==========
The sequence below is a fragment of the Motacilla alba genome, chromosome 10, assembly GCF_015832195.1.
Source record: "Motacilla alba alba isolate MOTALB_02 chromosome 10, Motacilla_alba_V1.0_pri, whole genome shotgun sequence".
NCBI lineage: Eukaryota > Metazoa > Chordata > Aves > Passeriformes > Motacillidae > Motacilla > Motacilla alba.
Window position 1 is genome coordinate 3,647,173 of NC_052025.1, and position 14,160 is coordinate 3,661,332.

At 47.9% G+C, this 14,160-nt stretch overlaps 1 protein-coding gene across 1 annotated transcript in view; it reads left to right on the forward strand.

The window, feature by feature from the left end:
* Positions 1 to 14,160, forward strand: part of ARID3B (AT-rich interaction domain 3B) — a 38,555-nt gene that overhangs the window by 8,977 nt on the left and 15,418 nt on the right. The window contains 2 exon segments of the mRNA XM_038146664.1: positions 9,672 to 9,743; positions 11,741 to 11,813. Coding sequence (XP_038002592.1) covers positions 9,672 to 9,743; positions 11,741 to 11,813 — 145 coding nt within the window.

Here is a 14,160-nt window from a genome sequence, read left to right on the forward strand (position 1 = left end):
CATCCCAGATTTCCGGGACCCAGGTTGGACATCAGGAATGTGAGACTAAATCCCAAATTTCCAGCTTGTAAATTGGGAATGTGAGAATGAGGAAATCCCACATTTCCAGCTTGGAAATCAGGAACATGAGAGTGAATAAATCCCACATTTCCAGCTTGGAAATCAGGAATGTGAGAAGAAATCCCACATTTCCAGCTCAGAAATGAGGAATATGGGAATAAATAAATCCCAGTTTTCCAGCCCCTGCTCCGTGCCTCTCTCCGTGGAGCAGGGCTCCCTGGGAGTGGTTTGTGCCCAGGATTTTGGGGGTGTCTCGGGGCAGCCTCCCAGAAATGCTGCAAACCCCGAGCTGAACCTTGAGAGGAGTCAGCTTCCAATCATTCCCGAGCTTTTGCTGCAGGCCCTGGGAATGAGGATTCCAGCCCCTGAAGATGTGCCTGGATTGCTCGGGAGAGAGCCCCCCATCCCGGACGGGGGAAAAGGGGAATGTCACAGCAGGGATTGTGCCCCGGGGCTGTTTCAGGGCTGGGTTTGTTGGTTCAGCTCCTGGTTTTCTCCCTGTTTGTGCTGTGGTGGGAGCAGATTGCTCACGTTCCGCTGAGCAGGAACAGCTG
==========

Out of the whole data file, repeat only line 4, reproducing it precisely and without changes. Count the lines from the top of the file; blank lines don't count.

Window position 1 is genome coordinate 3,647,173 of NC_052025.1, and position 14,160 is coordinate 3,661,332.